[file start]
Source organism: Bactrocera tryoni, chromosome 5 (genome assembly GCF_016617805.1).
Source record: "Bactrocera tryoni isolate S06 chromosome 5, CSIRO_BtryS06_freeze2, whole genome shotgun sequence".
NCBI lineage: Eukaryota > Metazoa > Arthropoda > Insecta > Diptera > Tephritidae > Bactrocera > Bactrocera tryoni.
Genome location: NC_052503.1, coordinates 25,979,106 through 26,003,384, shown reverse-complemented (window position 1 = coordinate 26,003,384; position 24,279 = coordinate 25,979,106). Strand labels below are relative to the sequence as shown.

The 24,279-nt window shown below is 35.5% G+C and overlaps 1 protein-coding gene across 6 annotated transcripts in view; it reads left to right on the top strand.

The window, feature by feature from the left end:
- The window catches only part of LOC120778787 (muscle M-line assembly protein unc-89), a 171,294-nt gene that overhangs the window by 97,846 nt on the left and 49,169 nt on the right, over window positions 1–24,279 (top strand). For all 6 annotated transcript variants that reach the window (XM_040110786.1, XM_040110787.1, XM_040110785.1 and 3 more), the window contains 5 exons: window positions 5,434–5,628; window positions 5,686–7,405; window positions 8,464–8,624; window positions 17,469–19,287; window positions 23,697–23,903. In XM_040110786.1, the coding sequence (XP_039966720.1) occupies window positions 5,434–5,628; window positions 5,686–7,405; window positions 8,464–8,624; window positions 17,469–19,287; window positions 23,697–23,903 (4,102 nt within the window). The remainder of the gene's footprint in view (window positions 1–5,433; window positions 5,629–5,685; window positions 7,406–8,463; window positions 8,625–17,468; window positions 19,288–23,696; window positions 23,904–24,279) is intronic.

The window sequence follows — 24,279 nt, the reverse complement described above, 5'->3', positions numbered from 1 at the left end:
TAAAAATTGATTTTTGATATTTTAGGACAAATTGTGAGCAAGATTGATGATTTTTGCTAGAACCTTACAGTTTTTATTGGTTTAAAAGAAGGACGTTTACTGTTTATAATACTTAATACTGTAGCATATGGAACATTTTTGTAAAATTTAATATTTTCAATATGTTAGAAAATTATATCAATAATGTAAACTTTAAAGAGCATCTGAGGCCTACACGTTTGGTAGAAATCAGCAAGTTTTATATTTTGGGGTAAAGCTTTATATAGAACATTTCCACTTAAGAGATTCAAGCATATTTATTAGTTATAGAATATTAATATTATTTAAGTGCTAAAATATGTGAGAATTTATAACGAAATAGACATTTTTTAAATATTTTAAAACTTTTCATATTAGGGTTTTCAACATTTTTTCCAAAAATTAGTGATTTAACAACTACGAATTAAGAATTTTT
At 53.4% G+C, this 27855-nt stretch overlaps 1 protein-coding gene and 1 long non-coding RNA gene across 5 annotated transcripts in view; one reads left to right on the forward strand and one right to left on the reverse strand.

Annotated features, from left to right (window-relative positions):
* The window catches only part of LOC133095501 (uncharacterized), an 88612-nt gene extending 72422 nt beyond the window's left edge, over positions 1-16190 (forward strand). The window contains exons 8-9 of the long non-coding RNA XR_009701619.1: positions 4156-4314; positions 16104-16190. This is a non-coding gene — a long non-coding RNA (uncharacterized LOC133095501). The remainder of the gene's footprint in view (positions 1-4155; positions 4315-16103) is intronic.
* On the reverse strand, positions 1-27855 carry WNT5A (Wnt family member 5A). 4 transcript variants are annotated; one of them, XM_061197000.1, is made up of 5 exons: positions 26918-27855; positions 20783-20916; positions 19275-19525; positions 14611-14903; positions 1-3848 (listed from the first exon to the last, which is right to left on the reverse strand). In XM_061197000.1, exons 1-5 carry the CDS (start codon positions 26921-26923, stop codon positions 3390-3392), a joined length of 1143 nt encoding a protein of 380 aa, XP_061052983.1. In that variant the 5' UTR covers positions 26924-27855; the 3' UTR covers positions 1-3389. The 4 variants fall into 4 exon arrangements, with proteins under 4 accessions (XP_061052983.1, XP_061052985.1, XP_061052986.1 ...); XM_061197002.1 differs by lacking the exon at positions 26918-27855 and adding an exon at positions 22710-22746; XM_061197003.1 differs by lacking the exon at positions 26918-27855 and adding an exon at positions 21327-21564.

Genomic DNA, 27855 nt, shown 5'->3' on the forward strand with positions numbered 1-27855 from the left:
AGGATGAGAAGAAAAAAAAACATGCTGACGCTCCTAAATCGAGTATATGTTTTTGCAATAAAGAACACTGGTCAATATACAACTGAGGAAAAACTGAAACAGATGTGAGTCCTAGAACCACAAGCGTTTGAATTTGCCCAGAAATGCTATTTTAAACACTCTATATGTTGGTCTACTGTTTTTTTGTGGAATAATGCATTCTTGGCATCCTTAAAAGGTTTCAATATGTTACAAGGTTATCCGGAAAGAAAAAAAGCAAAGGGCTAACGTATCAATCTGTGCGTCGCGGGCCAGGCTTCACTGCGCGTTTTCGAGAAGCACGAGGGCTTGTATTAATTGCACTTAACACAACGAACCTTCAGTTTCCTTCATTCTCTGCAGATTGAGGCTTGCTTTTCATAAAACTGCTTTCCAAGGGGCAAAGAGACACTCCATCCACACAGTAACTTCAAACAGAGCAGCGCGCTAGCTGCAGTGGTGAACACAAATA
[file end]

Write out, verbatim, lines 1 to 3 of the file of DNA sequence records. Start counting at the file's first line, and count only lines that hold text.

Source organism: Bactrocera tryoni, chromosome 5 (genome assembly GCF_016617805.1).
Source record: "Bactrocera tryoni isolate S06 chromosome 5, CSIRO_BtryS06_freeze2, whole genome shotgun sequence".
NCBI lineage: Eukaryota > Metazoa > Arthropoda > Insecta > Diptera > Tephritidae > Bactrocera > Bactrocera tryoni.